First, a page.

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MarsNews.com :: NewsWire :: MAVEN

December 8, 2014

Looking to Mars to Help Understand Changing Climates The New York Times
We haven’t found life on Mars, but decades of robotic exploration have indeed strengthened astronomers’ convictions that rivers and perhaps even oceans once flowed on the red planet. “I think the short story is the atmosphere went away and the oceans froze but are still there, locked up in subsurface ice,” said Chris McKay, an astrobiologist and Mars expert at NASA’s Ames Research Center. In September a new spacecraft known as MAVEN, the Mars Atmosphere and Volatile Evolution mission, swung into orbit around the planet. Its job is to get a longer answer to one part of the mysterious Martian climate change, namely where the planet’s atmosphere went.

November 11, 2014

Newest NASA Mars Orbiter Demonstrates Relay Prowess
The newest node in NASA's Mars telecommunications network -- a radio aboard the MAVEN orbiter custom-designed for data links with robots on the surface of Mars -- handled a copious 550 megabits during its first relay of real Mars data. MAVEN's Electra UHF radio received the transmission from NASA's Curiosity Mars rover on Nov. 6, using an adaptive data rate as the orbiter passed through the sky over the rover. The data that MAVEN relayed to NASA's Deep Space Network of large dish antennas on Earth included several images of terrain that Curiosity has been examining at the base of Mars' Mount Sharp. The test also included relaying data to Curiosity from Earth via MAVEN.

November 7, 2014

Mind-blowing Meteor Shower on Mars During Comet Flyby, Say NASA Scientists Universe Today
Simulated view from the surface of Mars during the meteor storm from Comet Siding Spring. NASA scientists announced today that the planet experienced an exceptional meteor shower the likes of which are rarely seen on Earth. Source: Stellarium “Thousands of meteors per hour would have been visible — truly astounding to the human eye.” That’s Nick Schneider’s description of what you and I would have seen standing on Mars during Comet Siding Spring’s close flyby last month. “It would have been really mind-blowing,” he added. Schneider is instrument lead for MAVEN’s Imaging Ultraviolet Spectrograph (IUVS). He and a group of scientists who work as lead investigators for instruments on the MAVEN and Mars Reconnaissance Orbiter (MRO) spacecraft shared the latest results from the comet flyby during a media teleconference earlier today. There were many surprises. Would we expect anything less from a comet?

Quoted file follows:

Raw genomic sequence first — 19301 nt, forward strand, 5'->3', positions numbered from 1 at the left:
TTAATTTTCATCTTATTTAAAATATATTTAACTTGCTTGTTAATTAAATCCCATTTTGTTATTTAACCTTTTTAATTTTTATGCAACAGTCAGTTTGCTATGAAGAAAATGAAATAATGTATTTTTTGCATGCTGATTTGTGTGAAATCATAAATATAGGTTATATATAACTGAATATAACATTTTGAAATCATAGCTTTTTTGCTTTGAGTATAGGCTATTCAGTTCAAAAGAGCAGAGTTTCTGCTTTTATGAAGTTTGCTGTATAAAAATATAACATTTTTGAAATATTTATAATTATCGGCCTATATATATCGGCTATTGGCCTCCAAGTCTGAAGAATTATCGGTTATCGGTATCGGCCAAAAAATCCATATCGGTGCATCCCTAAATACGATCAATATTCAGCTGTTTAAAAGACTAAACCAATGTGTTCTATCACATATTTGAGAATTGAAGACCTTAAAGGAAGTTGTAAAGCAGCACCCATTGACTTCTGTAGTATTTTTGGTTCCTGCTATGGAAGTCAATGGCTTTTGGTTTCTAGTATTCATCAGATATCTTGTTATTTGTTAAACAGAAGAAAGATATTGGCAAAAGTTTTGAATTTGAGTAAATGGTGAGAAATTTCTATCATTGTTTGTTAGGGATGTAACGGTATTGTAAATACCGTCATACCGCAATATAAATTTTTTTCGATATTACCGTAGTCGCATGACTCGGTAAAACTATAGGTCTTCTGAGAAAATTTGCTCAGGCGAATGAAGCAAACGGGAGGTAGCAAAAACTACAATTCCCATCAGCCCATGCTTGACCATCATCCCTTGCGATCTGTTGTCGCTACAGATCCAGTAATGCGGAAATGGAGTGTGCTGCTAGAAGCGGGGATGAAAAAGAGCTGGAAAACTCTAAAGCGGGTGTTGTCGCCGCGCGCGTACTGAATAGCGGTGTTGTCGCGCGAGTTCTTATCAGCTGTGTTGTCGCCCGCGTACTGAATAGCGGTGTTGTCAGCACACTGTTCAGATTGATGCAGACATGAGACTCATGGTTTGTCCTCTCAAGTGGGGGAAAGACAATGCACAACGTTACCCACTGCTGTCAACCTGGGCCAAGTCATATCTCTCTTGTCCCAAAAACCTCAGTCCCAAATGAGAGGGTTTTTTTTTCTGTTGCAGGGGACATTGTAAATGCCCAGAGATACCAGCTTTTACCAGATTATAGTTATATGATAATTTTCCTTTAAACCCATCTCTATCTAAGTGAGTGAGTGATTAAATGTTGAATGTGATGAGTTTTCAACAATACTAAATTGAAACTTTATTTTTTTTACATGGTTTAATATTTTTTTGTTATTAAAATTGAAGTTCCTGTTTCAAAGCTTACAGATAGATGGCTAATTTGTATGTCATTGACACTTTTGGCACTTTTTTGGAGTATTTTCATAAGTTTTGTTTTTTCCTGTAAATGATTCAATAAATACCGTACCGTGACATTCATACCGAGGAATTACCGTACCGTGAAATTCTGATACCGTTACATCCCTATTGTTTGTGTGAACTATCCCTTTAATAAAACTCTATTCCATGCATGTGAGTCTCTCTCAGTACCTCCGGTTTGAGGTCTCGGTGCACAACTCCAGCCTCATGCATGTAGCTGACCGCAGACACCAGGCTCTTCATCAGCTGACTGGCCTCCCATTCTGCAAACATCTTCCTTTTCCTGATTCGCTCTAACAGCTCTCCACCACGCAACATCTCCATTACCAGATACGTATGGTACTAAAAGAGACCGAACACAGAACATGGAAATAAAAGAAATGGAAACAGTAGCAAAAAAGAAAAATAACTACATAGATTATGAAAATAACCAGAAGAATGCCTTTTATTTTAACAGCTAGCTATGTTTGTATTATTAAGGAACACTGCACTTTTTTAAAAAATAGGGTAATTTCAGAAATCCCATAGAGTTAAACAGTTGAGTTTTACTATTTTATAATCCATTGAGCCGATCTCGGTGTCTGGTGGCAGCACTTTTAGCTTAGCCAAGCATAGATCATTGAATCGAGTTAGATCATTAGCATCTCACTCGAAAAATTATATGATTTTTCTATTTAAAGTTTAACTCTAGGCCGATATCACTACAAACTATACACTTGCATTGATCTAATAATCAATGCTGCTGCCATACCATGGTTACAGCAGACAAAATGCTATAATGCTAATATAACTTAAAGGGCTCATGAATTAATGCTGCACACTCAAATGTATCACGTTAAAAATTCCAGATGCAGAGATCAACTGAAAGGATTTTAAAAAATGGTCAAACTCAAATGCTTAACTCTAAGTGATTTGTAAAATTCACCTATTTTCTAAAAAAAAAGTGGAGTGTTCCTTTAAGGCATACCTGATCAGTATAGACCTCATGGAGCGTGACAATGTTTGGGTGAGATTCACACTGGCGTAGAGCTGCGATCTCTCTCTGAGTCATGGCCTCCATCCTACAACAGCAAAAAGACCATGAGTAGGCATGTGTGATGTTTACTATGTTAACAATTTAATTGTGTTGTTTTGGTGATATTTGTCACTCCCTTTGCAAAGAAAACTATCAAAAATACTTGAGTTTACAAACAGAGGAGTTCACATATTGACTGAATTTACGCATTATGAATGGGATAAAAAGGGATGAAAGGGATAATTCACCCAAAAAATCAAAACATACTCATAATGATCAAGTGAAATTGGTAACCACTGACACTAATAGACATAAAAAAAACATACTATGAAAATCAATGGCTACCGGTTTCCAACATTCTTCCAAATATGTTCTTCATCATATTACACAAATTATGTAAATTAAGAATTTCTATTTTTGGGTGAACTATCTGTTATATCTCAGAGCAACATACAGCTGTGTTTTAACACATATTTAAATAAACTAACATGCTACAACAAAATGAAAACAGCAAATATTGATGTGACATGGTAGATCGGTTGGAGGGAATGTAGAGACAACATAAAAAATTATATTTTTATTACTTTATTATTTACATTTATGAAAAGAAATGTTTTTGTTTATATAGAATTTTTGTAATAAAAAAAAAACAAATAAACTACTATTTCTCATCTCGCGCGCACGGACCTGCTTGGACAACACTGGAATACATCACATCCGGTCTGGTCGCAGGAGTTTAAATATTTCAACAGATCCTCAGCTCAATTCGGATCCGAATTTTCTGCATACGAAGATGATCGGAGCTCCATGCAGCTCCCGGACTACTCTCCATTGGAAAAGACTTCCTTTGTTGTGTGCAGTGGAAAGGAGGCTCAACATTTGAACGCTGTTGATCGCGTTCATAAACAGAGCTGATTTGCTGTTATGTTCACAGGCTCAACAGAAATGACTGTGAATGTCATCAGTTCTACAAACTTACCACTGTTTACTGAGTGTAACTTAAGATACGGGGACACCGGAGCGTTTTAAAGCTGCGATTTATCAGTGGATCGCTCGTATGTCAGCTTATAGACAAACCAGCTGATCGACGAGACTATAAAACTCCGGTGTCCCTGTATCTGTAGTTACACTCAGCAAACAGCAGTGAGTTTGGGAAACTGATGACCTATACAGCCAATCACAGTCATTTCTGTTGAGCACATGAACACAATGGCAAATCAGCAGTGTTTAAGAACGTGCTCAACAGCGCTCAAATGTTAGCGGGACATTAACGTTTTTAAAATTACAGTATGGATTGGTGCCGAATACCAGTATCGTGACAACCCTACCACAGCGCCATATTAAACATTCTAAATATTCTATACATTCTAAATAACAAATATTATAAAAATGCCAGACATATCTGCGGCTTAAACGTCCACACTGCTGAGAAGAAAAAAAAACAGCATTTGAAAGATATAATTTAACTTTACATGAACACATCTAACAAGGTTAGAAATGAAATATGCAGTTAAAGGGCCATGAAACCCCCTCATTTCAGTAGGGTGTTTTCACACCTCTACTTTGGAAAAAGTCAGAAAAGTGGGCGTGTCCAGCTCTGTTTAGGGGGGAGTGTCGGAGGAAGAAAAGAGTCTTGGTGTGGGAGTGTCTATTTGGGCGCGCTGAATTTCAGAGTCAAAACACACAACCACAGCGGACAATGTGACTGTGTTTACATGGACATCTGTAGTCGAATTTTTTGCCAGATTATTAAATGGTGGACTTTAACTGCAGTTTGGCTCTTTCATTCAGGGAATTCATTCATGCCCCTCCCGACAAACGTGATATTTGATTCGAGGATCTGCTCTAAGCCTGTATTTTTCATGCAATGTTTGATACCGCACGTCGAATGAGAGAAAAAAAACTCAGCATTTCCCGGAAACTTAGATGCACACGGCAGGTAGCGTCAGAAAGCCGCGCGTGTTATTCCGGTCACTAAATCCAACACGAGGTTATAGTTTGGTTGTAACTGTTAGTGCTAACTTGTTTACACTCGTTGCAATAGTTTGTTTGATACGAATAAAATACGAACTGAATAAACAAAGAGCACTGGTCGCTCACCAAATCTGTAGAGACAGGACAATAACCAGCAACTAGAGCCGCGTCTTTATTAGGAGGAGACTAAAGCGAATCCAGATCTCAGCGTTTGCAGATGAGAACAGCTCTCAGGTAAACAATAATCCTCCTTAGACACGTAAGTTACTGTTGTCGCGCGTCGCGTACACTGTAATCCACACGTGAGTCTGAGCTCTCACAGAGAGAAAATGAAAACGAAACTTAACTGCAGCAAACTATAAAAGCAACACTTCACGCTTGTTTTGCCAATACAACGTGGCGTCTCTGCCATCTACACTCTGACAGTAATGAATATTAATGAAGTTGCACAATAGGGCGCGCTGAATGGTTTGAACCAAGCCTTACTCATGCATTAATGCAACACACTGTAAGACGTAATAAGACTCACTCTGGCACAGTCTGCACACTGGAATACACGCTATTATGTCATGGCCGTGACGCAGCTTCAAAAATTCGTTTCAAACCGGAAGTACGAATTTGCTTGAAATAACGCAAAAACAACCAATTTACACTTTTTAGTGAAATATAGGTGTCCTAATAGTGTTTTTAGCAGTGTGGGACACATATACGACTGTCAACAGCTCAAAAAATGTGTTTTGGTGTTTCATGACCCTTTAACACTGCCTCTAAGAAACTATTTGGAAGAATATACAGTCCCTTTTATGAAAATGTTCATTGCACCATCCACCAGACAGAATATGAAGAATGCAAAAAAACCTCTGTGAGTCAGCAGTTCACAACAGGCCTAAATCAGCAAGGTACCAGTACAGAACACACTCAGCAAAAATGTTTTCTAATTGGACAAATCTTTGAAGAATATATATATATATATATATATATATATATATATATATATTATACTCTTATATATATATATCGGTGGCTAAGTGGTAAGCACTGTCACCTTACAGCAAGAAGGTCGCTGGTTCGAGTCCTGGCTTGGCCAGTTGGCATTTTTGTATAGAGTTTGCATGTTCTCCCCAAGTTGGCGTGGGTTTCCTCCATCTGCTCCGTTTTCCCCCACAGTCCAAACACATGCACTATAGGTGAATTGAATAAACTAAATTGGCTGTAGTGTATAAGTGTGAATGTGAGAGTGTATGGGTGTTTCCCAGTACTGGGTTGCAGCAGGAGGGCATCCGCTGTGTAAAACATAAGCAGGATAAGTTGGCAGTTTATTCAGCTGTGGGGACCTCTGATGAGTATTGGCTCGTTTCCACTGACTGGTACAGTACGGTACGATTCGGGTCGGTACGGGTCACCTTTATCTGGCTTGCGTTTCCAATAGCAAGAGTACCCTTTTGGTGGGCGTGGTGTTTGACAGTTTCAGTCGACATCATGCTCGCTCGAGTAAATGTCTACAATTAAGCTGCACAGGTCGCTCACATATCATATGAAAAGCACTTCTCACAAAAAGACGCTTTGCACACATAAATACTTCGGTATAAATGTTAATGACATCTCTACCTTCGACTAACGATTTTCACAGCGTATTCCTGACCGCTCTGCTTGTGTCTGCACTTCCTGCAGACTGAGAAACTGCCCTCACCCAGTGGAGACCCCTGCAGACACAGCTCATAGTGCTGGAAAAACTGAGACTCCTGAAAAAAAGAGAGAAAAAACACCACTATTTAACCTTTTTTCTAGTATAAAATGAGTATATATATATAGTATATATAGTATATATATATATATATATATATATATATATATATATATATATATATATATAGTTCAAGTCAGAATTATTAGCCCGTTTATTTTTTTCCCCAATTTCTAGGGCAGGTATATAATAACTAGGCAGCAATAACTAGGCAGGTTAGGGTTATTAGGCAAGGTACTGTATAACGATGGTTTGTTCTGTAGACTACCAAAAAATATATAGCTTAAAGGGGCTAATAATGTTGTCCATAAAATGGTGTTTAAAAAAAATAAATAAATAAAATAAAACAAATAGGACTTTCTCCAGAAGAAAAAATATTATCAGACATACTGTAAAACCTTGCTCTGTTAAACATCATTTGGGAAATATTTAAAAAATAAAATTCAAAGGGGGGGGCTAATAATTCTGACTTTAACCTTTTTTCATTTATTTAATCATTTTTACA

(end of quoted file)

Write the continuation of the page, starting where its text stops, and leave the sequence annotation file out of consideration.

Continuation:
October 14, 2014

Hydrogen cloud blows off Mars Nature
The first images from NASA’s Mars Atmosphere and Volatile Evolution (MAVEN) spacecraft show a planet in the process of losing parts of itself. Streams of hydrogen atoms drift away from the red planet, into the depths of space. The pictures are the first clear look at how crucial elements erode away from the Martian atmosphere, says Bruce Jakosky, a planetary scientist at the University of Colorado Boulder and the mission’s principal investigator. MAVEN’s goal is to measure how the solar wind and other factors nibble away at Mars’s atmosphere, so that scientists can better extrapolate how the once-thick atmosphere has thinned over billions of years. That process transformed Mars from a relatively warm, wet planet into a mostly dry, mostly frozen wasteland.

October 2, 2014

India, U.S. Agree to Joint Exploration of Mars The Wall Street Journal
India’s satellite Mangalyaan has only been orbiting Mars for a week, but already space scientists back on Earth are planning their next mission: this time in tandem with the U.S. On Tuesday, the National Aeronautics and Space Administration signed an agreement to work with the Indian Space Research Organisation during future explorations of Mars. They also agreed to join forces in observations and scientific analysis from their respective satellites currently orbiting the red planet.

September 24, 2014

MAVEN Spacecraft Returns First Mars Observations
NASA’s Mars Atmosphere and Volatile Evolution (MAVEN) spacecraft has obtained its first observations of the extended upper atmosphere surrounding Mars. The Imaging Ultraviolet Spectrograph (IUVS) instrument obtained these false-color images eight hours after the successful completion of Mars orbit insertion by the spacecraft at 10:24 p.m. EDT Sunday, Sept. 21, after a 10-month journey. The image shows the planet from an altitude of 36,500 km in three ultraviolet wavelength bands. Blue shows the ultraviolet light from the sun scattered from atomic hydrogen gas in an extended cloud that goes to thousands of kilometers above the planet’s surface. Green shows a different wavelength of ultraviolet light that is primarily sunlight reflected off of atomic oxygen, showing the smaller oxygen cloud. Red shows ultraviolet sunlight reflected from the planet’s surface; the bright spot in the lower right is light reflected either from polar ice or clouds.
Mars Robotic Spacecraft Population Reaches New High IEEE Spectrum
September has shaped up to be a very exciting month in the annals of Mars exploration. Two new spacecraft, NASA's Mars Atmosphere and Volatile Evolution (MAVEN) mission and India's first interplanetary mission, the Mars Orbiter Mission (MOM), have now entered orbit around the Red Planet. The new arrivals bring the population of active Mars missions to seven—a record high, confirms Bruce Betts of The Planetary Society, a space advocacy organization. On the ground now are Opportunity, which landed in 2004, and NASA's Curiosity rover, which recently entered its third year of operation. MAVEN and MOM join a complement of three orbiters: NASA's 13-year-old Mars Odyssey spacecraft, the European Space Agency's 11-year-old Mars Express spacecraft, and NASA's Mars Reconnaissance Orbiter, which arrived in 2006.